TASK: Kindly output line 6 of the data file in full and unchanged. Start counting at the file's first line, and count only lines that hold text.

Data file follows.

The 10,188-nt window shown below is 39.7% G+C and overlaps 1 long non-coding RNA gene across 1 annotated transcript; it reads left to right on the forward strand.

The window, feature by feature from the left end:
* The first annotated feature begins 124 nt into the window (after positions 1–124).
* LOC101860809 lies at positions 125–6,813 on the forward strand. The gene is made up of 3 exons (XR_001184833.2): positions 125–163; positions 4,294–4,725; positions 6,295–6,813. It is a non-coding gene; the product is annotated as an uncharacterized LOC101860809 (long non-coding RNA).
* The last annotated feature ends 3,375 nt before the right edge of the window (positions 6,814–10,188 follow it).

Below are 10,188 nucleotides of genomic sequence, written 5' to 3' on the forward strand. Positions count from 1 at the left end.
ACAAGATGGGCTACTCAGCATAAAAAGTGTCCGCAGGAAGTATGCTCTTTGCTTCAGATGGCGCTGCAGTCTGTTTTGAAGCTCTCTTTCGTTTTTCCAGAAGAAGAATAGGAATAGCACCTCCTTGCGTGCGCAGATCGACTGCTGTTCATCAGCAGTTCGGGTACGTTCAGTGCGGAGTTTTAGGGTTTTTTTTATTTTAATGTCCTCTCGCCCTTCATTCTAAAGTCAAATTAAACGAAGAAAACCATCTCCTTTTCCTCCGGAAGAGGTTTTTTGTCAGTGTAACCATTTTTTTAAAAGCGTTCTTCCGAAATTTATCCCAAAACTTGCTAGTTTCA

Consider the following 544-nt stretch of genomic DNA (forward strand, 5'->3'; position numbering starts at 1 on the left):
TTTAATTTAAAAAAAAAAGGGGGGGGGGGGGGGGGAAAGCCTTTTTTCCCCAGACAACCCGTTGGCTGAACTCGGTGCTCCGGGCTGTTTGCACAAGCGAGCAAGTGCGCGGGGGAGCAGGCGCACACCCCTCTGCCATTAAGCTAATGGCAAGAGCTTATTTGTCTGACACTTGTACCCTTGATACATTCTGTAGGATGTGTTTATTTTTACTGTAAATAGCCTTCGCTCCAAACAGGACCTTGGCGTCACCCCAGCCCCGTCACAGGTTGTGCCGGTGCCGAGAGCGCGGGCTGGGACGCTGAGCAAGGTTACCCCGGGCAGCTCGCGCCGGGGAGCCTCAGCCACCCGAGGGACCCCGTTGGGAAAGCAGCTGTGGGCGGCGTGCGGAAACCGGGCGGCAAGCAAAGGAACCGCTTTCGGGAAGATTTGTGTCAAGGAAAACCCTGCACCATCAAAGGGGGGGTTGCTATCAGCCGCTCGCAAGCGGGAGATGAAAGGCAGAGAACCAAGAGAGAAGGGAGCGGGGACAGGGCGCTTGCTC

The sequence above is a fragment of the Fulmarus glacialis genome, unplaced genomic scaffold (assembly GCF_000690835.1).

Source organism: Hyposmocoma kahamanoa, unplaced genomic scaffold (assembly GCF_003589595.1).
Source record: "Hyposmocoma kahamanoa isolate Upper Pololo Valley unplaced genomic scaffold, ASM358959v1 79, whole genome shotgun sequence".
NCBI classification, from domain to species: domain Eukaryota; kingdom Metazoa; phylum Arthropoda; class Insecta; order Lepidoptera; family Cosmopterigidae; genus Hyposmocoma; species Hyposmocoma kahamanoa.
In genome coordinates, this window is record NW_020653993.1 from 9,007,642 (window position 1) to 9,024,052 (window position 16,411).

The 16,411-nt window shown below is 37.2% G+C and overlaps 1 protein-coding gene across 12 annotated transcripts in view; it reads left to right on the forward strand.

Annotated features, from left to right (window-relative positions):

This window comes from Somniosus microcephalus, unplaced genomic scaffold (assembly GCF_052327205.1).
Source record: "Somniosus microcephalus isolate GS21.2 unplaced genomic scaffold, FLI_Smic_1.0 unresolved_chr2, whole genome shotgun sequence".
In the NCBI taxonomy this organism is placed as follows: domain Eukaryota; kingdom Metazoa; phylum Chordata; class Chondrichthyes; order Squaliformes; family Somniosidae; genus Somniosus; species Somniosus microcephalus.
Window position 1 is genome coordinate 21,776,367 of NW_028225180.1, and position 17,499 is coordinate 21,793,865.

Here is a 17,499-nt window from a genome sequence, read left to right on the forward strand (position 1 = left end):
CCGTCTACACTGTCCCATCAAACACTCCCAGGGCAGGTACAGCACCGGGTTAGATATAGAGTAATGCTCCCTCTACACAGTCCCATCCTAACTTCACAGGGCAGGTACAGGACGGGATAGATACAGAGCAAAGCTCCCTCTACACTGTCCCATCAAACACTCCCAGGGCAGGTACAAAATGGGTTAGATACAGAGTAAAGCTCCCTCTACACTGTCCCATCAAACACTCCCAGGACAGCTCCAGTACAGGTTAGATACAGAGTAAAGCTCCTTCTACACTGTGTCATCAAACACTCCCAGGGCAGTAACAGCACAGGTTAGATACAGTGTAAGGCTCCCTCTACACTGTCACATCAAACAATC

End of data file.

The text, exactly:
Below are 10,188 nucleotides of genomic sequence, written 5' to 3' on the forward strand. Positions count from 1 at the left end.